Financing Still Difficult For Green DevelopmentsWed, 02/22/2017 - 10:23
Affordable financing remains one of the main obstacles for the development of energy-efficiency and carbonreduction projects in Mexico even as renewable electricity generation sees a boom in terms of both private and awarded projects, with potential financiers still not fully aware of the benefits of these initiatives. That is something the UK-based nonprofit Carbon Trust is looking to leave in the rear-view mirror by working with the Mexican government and local authorities to improve upon the Energy Reform’s initial steps toward a cleaner future, according to Soffia Alarcón-Díaz, Carbon Trust Mexico’s Director General.
“We help both the government and the private sector transition to a low-carbon economy. The main challenge to achieve that is financing. Some projects are great ideas but remain as such due to a lack of understanding between the funders and the developers. Carbon Trust supports the translation of great ideas into investment opportunities,” Alarcón-Díaz says. Mexico’s new look electricity market has been partly designed around the country’s ambitious target of obtaining 35 percent of its energy from clean sources by 2024, as well as the government’s commitment to the UN’s Conference of the Parties (COP) on climate change to reduce carbon black emissions by 51 percent by 2030. The Carbon Trust, Alarcón-Díaz adds, fits into this framework as a facilitator and mediator with Mexico’s Ministry of Finance for funding low-carbon programs in states like Jalisco and Tabasco.
“Our process begins with the design of carbonmanagement plans. We lay out activities and recommendations to achieve a desired goal, then we prioritize them for investment considering the timeline we wish to follow, and finally we select five or six projects that could be supported. We then encourage the Ministry of Finance to invest money earned through energy savings to develop the selected projects. We also help the states to identify funding from international and commercial banks, donors or national funds,” Alarcón-Díaz says. Energyefficiency projects should be designed to include both GHG emission-reduction goals and financial savings, she says. “We support companies, state governments such as Jalisco, Tabasco, Yucatan, Baja California and Morelos to create energy-efficient business models. We engage with the Ministry of Finance to explain the potential financial savings resulting from such a project. We understand that low-carbon projects, in the end, make sense financially.”
The Carbon Trust uses a methodology called Technology Innovation Needs Assessment (TINA), which explores innovation for clean technologies to help governments establish their priorities. Technologies like wind, solar and thermal energy should be among the authorities’ priorities, she says. “We support the government in climate change and clean energy-related policies. In climate change we are supporting the roadmap to develop the carbon market in Colombia and we hope to do the same here in Mexico. With the states, we are helping them develop a climate change program. We are also working on the TINAs and the low-carbon states project and soon we would like to start a TINA project to prioritize technology in the public and private transportation sector. Smart grids, transmission cables and energy storage are also areas that need a lot of development and we have the vision of aiding them in any way we can.”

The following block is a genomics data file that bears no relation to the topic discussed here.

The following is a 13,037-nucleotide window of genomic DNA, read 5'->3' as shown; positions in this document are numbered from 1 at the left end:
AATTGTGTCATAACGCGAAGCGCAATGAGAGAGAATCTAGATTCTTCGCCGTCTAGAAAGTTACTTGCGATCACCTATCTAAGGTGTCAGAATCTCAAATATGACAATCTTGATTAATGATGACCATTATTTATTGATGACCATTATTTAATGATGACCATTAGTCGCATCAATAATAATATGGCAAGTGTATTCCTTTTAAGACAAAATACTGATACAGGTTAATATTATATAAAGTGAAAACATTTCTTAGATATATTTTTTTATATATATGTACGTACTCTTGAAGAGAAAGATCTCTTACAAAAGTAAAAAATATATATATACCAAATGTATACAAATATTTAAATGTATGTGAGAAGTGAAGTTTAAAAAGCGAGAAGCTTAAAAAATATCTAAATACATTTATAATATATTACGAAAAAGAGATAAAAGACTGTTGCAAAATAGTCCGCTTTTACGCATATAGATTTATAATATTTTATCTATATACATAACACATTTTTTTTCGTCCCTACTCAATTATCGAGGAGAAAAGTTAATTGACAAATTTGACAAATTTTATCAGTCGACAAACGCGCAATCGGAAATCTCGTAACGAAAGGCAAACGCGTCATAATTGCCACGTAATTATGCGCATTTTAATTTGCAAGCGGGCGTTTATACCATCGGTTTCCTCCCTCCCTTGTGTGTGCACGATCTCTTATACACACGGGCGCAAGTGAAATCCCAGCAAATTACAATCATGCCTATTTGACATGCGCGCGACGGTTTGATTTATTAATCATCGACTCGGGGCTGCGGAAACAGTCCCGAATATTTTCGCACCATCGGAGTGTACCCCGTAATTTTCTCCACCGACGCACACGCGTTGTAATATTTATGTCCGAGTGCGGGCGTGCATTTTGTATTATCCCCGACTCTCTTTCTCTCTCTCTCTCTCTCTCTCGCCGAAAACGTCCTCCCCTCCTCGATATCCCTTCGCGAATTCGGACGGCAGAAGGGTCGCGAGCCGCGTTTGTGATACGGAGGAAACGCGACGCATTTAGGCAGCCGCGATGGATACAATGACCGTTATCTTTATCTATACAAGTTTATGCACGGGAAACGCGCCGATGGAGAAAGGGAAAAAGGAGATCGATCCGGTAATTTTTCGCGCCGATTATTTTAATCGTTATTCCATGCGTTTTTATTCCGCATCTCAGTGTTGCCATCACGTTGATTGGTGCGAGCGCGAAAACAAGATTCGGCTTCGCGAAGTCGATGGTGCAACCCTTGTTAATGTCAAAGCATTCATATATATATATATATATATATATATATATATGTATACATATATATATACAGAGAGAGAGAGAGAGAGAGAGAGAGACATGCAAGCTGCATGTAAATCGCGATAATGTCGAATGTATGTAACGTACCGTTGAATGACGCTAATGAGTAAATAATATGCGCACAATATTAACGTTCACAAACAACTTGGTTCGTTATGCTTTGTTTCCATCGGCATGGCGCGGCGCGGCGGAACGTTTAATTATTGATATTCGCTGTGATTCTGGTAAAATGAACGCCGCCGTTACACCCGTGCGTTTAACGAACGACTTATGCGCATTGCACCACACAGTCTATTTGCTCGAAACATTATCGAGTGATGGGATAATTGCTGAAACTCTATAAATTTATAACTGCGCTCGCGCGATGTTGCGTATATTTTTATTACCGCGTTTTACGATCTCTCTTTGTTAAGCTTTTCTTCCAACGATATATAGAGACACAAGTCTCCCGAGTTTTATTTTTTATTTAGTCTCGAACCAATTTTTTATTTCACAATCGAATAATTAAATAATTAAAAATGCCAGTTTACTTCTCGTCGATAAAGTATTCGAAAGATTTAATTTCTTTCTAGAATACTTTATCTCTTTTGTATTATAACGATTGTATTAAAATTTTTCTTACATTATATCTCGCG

The Trust also works with private companies by helping them with the process of carrying out their mandatory carbon footprints, which have to be logged onto Mexico’s National Emissions Register (RENE). On the subject of finance, the Trust is a supporter of green bond initiatives. Mexico, Alarcón-Díaz says, needs a “real” carbon market that promotes and mandates companies to reduce emissions and invest in low-carbon solutions. “China, for instance, is doing it and boosting its competitiveness because they are including more efficient industrial processes that pollute less. Private companies everywhere should follow that example to contribute to the global mitigation goal.” The Energy Reform is a good first step, “but we need to create more opportunities, which come from the economic and financial sectors. Right now we are developing a project to identify the amount of investment needed in Mexico to catalyze green investment."